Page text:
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What does SPF stand for? Is a higher number more effective?

An SPF, or sun protection factor, indicates a sunscreen’s effectiveness at preventing sunburn. “If your child’s skin reddens in 10 minutes without sunscreen, SPF 15 multiplies that time (10 minutes) by 15, meaning she’d be protected from sunburn for approximately 150 minutes or 2 1/2 hours,” says Sancy Leachman, M.D., Ph.D., director of the Melanoma and Cutaneous Oncology Program at the University of Utah’s Huntsman Cancer Institute in Salt Lake City. Of course, this depends on an adequate application of sunscreen and is based on SPF calculations with artificial instead of natural sunlight. The American Academy of Pediatrics (AAP) recommends using sunscreens with at least an SPF of 15, which blocks 93 percent of UVB rays. Higher SPFs provide even greater protection, but only to a certain point: SPF 30 blocks 97 percent of UVB and SPF 50+ (the maximum SPF you’ll find on sunscreen labels due to new Food and Drug Administration (FDA) rules) blocks 98 percent.

What should I look for in a sunscreen? Are sunscreen sticks and sprays as effective as lotions?

As long as you’re using a sunscreen with SPF 15 or higher that’s broad-spectrum (meaning it blocks both UVA and UVB rays), it doesn’t matter whether you use a lotion, cream, gel, stick, or spray. “The problem with some of the easiest and most cosmetically acceptable products is that they often do not adequately block both UVA and UVB. You must look at the ingredients, but the best sunscreen is the one your child agrees to wear,” Dr. Leachman says. That said, sprays that contain the “right stuff” are great for on-the-go toddlers and preschoolers. Some young children are sensitive to certain sunscreen ingredients. To test for reactions, apply a small dab on the inside of your child’s upper arm and check the area in 24 hours for signs of redness or rash. Sunscreens with titanium dioxide or zinc oxide are often less irritating because the ingredients aren’t absorbed into skin. If your child is going to be in the water or getting sweaty, look for water-resistant sunscreens (the FDA has done away with waterproof and sweatproof claims). The new water-resistant labels state how long — either 40 minutes or 80 minutes — the sunscreen provides protection before you need to reapply it.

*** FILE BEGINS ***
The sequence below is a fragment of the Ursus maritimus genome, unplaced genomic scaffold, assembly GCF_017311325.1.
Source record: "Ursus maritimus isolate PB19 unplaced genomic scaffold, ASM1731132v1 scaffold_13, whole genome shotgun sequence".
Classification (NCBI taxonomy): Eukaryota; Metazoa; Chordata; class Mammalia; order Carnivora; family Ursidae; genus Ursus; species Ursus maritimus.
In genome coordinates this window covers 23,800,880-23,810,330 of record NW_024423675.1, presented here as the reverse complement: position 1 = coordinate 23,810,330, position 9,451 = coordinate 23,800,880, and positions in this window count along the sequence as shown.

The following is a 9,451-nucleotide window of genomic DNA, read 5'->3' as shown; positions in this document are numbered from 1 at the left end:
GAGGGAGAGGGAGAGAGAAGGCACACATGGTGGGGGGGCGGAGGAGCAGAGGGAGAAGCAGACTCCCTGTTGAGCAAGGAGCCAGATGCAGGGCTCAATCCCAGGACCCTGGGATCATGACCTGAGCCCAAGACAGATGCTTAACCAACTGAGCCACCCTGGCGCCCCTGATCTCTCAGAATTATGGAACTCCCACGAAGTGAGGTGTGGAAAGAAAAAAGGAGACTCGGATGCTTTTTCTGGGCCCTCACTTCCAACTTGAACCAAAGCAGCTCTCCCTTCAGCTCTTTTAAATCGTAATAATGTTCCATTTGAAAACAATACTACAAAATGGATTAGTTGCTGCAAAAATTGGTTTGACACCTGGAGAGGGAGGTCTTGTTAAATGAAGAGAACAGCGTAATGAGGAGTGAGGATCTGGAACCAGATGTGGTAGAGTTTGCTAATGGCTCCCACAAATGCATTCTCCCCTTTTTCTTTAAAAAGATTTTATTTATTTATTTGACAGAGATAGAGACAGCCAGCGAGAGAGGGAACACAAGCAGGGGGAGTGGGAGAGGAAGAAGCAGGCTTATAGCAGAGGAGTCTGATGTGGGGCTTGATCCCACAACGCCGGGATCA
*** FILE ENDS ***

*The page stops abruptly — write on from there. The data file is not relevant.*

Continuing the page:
At what age is it safe to put sunscreen on a baby?

Your baby’s skin is sensitive and can easily absorb too many chemicals, so avoid sunscreens before the baby is 6 months of age, except those with zinc oxide as the only active ingredient,

and use on small areas of her body. Use clothing plus shade as the primary method of protection. Provide additional protection by keeping her out of the sun as much as pos

sible: take walks before 10 a.m. or after 4 p.m., when UVB rays aren’t as intense; use a stroller canopy; dress her in lightweight clothing that covers her arms and legs; and choose a wide-brimmed hat or bonnet that covers her face, ears, and neck.

How much sunscreen should I use on my child? How often should I reapply it?